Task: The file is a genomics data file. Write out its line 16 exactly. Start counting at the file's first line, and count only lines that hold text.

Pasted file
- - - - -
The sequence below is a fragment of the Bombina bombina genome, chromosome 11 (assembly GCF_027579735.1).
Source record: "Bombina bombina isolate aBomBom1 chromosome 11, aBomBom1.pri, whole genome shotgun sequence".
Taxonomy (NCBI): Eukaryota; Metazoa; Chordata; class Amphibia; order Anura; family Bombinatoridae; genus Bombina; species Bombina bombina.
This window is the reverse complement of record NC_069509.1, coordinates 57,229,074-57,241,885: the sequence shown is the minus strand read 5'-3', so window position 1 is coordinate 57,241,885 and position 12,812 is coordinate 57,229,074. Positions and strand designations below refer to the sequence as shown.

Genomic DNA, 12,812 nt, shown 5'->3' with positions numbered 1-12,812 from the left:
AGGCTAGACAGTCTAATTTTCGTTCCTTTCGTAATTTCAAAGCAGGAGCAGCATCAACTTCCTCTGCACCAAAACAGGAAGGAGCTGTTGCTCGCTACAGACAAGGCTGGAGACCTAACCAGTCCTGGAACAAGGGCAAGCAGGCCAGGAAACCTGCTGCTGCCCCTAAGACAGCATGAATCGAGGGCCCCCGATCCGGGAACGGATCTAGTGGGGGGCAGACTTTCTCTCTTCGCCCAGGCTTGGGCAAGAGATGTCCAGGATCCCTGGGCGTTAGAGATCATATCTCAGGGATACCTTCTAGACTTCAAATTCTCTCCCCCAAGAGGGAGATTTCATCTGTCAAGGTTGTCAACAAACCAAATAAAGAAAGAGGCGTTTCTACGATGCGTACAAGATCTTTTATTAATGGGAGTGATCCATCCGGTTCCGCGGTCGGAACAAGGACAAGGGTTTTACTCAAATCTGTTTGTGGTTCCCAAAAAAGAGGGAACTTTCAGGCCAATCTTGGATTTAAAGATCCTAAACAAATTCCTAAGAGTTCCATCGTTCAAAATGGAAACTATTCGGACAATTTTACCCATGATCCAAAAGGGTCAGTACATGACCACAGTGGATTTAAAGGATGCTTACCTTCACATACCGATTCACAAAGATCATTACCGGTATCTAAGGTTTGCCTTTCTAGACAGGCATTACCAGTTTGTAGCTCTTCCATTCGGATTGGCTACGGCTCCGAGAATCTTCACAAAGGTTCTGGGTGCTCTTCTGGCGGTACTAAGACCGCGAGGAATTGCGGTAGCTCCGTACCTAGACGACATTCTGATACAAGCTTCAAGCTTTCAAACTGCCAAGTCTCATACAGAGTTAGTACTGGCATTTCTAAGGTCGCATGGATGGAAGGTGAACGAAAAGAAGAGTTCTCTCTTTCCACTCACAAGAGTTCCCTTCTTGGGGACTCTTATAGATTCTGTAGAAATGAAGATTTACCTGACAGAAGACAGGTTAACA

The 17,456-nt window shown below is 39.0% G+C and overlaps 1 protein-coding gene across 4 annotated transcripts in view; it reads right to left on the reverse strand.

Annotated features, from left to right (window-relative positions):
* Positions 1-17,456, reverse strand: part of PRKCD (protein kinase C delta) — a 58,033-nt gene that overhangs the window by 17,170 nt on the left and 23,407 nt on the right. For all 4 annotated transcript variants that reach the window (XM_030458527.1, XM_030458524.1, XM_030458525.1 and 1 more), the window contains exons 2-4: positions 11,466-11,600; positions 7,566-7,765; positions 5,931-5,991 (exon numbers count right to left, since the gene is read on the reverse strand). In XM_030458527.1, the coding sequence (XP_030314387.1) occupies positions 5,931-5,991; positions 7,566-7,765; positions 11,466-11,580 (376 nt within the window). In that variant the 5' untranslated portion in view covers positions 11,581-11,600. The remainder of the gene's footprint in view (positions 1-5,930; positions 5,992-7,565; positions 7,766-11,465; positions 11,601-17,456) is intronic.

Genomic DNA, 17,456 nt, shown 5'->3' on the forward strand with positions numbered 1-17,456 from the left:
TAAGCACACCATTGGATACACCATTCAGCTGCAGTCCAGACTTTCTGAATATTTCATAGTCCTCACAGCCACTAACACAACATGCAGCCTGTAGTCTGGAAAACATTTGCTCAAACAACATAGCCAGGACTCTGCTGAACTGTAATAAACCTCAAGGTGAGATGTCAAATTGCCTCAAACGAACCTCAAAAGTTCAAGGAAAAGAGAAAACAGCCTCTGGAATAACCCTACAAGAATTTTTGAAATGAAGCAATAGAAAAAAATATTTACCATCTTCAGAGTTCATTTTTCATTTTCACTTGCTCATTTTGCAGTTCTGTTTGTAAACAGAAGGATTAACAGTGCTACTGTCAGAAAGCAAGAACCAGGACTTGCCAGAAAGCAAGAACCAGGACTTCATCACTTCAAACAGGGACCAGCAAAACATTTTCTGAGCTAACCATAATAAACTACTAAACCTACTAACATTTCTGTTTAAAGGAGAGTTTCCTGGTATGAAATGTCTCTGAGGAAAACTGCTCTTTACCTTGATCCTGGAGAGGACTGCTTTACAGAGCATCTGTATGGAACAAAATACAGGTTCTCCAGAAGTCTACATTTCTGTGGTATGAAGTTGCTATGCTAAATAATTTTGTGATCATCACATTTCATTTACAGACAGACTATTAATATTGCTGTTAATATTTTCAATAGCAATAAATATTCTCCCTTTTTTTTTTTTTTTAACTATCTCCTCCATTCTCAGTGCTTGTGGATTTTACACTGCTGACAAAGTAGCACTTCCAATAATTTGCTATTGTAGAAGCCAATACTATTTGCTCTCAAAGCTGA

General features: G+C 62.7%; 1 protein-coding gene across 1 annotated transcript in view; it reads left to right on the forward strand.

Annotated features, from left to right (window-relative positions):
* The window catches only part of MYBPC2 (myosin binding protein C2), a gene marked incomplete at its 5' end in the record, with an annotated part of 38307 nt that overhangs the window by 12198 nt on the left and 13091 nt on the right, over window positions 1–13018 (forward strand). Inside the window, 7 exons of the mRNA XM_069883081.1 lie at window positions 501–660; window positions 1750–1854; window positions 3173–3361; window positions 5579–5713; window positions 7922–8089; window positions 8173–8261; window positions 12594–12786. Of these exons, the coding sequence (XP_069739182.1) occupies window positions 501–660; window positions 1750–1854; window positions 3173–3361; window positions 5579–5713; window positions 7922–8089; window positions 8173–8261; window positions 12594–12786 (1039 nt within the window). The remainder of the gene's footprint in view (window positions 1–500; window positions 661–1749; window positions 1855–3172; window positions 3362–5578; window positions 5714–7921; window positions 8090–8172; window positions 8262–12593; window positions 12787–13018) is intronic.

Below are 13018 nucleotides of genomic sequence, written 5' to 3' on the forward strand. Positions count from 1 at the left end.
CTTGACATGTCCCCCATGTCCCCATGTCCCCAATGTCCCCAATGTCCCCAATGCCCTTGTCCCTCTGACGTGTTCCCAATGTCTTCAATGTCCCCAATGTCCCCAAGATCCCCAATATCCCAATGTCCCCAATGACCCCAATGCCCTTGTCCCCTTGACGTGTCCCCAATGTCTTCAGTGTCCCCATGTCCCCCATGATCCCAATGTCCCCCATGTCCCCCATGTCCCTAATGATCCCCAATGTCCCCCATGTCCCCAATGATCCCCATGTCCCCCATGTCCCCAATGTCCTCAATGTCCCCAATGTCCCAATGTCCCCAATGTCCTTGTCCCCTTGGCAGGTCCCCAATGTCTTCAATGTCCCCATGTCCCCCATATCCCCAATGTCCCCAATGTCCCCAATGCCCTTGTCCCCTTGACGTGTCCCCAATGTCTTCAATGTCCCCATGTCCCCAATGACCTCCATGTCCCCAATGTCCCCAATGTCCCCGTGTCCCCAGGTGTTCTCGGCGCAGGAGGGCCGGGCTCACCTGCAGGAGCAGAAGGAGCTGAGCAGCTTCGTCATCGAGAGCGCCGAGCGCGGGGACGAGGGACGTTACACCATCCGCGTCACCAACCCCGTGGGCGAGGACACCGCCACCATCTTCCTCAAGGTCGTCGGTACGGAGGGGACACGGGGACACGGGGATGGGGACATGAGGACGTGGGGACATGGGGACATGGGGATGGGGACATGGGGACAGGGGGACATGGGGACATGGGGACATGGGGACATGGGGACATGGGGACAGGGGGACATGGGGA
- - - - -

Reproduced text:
CTTGACATGTCCCCCATGTCCCCATGTCCCCAATGTCCCCAATGTCCCCAATGCCCTTGTCCCTCTGACGTGTTCCCAATGTCTTCAATGTCCCCAATGTCCCCAAGATCCCCAATATCCCAATGTCCCCAATGACCCCAATGCCCTTGTCCCCTTGACGTGTCCCCAATGTCTTCAGTGTCCCCATGTCCCCCATGATCCCAATGTCCCCCATGTCCCCCATGTCCCTAATGATCCCCAATGTCCCCCATGTCCCCAATGATCCCCATGTCCCCCATGTCCCCAATGTCCTCAATGTCCCCAATGTCCCAATGTCCCCAATGTCCTTGTCCCCTTGGCAGGTCCCCAATGTCTTCAATGTCCCCATGTCCCCCATATCCCCAATGTCCCCAATGTCCCCAATGCCCTTGTCCCCTTGACGTGTCCCCAATGTCTTCAATGTCCCCATGTCCCCAATGACCTCCATGTCCCCAATGTCCCCAATGTCCCCGTGTCCCCAGGTGTTCTCGGCGCAGGAGGGCCGGGCTCACCTGCAGGAGCAGAAGGAGCTGAGCAGCTTCGTCATCGAGAGCGCCGAGCGCGGGGACGAGGGACGTTACACCATCCGCGTCACCAACCCCGTGGGCGAGGACACCGCCACCATCTTCCTCAAGGTCGTCGGTACGGAGGGGACACGGGGACACGGGGATGGGGACATGAGGACGTGGGGACATGGGGACATGGGGATGGGGACATGGGGACAGGGGGACATGGGGACATGGGGACATGGGGACATGGGGACATGGGGACAGGGGGACATGGGGA